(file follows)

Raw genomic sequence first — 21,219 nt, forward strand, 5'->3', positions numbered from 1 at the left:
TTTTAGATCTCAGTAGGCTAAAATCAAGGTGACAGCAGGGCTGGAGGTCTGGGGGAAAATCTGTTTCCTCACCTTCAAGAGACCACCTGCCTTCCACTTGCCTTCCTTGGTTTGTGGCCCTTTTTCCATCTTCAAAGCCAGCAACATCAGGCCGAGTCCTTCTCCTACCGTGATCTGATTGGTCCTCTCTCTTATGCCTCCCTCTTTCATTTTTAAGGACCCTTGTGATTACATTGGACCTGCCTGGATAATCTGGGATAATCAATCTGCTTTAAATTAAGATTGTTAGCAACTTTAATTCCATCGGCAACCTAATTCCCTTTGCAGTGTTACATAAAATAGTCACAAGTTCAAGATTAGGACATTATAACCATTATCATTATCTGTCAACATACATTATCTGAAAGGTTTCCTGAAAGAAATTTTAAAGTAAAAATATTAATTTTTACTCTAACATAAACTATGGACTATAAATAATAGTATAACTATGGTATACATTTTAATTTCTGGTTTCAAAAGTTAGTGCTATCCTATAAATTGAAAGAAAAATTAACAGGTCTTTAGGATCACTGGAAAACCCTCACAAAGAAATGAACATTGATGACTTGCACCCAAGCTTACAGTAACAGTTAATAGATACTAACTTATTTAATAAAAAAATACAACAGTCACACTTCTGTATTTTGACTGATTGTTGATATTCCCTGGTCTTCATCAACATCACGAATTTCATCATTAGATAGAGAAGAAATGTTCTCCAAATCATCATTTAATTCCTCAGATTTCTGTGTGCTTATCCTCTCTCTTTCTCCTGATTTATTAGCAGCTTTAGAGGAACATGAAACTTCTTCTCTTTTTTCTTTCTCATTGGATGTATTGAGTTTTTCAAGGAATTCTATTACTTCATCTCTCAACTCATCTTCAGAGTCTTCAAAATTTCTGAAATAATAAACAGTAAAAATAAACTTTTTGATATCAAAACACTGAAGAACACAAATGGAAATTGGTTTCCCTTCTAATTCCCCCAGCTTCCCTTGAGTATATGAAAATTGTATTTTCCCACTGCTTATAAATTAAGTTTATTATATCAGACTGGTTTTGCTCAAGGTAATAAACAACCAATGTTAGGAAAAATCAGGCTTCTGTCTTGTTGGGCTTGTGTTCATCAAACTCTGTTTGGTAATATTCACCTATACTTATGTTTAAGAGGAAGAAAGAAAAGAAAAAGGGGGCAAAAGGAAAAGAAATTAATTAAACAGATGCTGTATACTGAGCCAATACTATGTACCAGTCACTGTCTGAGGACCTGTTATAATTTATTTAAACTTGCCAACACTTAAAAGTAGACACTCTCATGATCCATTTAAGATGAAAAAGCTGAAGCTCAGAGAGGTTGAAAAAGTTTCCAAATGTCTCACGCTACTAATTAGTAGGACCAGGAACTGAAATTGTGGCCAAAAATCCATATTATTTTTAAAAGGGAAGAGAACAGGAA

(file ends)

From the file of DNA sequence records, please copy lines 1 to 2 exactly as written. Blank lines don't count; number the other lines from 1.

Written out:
Raw genomic sequence first — 21,219 nt, forward strand, 5'->3', positions numbered from 1 at the left:
TTTTAGATCTCAGTAGGCTAAAATCAAGGTGACAGCAGGGCTGGAGGTCTGGGGGAAAATCTGTTTCCTCACCTTCAAGAGACCACCTGCCTTCCACTTGCCTTCCTTGGTTTGTGGCCCTTTTTCCATCTTCAAAGCCAGCAACATCAGGCCGAGTCCTTCTCCTACCGTGATCTGATTGGTCCTCTCTCTTATGCCTCCCTCTTTCATTTTTAAGGACCCTTGTGATTACATTGGACCTGCCTGGATAATCTGGGATAATCAATCTGCTTTAAATTAAGATTGTTAGCAACTTTAATTCCATCGGCAACCTAATTCCCTTTGCAGTGTTACATAAAATAGTCACAAGTTCAAGATTAGGACATTATAACCATTATCATTATCTGTCAACATACATTATCTGAAAGGTTTCCTGAAAGAAATTTTAAAGTAAAAATATTAATTTTTACTCTAACATAAACTATGGACTATAAATAATAGTATAACTATGGTATACATTTTAATTTCTGGTTTCAAAAGTTAGTGCTATCCTATAAATTGAAAGAAAAATTAACAGGTCTTTAGGATCACTGGAAAACCCTCACAAAGAAATGAACATTGATGACTTGCACCCAAGCTTACAGTAACAGTTAATAGATACTAACTTATTTAATAAAAAAATACAACAGTCACACTTCTGTATTTTGACTGATTGTTGATATTCCCTGGTCTTCATCAACATCACGAATTTCATCATTAGATAGAGAAGAAATGTTCTCCAAATCATCATTTAATTCCTCAGATTTCTGTGTGCTTATCCTCTCTCTTTCTCCTGATTTATTAGCAGCTTTAGAGGAACATGAAACTTCTTCTCTTTTTTCTTTCTCATTGGATGTATTGAGTTTTTCAAGGAATTCTATTACTTCATCTCTCAACTCATCTTCAGAGTCTTCAAAATTTCTGAAATAATAAACAGTAAAAATAAACTTTTTGATATCAAAACACTGAAGAACACAAATGGAAATTGGTTTCCCTTCTAATTCCCCCAGCTTCCCTTGAGTATATGAAAATTGTATTTTCCCACTGCTTATAAATTAAGTTTATTATATCAGACTGGTTTTGCTCAAGGTAATAAACAACCAATGTTAGGAAAAATCAGGCTTCTGTCTTGTTGGGCTTGTGTTCATCAAACTCTGTTTGGTAATATTCACCTATACTTATGTTTAAGAGGAAGAAAGAAAAGAAAAAGGGGGCAAAAGGAAAAGAAATTAATTAAACAGATGCTGTATACTGAGCCAATACTATGTACCAGTCACTGTCTGAGGACCTGTTATAATTTATTTAAACTTGCCAACACTTAAAAGTAGACACTCTCATGATCCATTTAAGATGAAAAAGCTGAAGCTCAGAGAGGTTGAAAAAGTTTCCAAATGTCTCACGCTACTAATTAGTAGGACCAGGAACTGAAATTGTGGCCAAAAATCCATATTATTTTTAAAAGGGAAGAGAACAGGAA